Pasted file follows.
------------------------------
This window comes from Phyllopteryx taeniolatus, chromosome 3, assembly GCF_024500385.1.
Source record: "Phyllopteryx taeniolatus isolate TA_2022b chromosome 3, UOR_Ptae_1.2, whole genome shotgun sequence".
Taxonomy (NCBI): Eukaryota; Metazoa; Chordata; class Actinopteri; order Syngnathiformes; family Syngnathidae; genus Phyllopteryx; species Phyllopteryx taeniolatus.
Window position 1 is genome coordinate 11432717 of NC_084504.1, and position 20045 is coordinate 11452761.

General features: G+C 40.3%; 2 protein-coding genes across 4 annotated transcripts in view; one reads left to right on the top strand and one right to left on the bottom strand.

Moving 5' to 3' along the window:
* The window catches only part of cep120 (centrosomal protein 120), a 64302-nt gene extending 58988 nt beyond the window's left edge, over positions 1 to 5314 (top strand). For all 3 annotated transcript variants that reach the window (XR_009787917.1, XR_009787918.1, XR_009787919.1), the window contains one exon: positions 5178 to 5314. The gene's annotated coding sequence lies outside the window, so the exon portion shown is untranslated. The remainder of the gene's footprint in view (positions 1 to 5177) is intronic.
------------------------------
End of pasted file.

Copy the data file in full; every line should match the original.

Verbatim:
This window comes from Phyllopteryx taeniolatus, chromosome 3, assembly GCF_024500385.1.
Source record: "Phyllopteryx taeniolatus isolate TA_2022b chromosome 3, UOR_Ptae_1.2, whole genome shotgun sequence".
Taxonomy (NCBI): Eukaryota; Metazoa; Chordata; class Actinopteri; order Syngnathiformes; family Syngnathidae; genus Phyllopteryx; species Phyllopteryx taeniolatus.
Window position 1 is genome coordinate 11432717 of NC_084504.1, and position 20045 is coordinate 11452761.

General features: G+C 40.3%; 2 protein-coding genes across 4 annotated transcripts in view; one reads left to right on the top strand and one right to left on the bottom strand.

Moving 5' to 3' along the window:
* The window catches only part of cep120 (centrosomal protein 120), a 64302-nt gene extending 58988 nt beyond the window's left edge, over positions 1 to 5314 (top strand). For all 3 annotated transcript variants that reach the window (XR_009787917.1, XR_009787918.1, XR_009787919.1), the window contains one exon: positions 5178 to 5314. The gene's annotated coding sequence lies outside the window, so the exon portion shown is untranslated. The remainder of the gene's footprint in view (positions 1 to 5177) is intronic.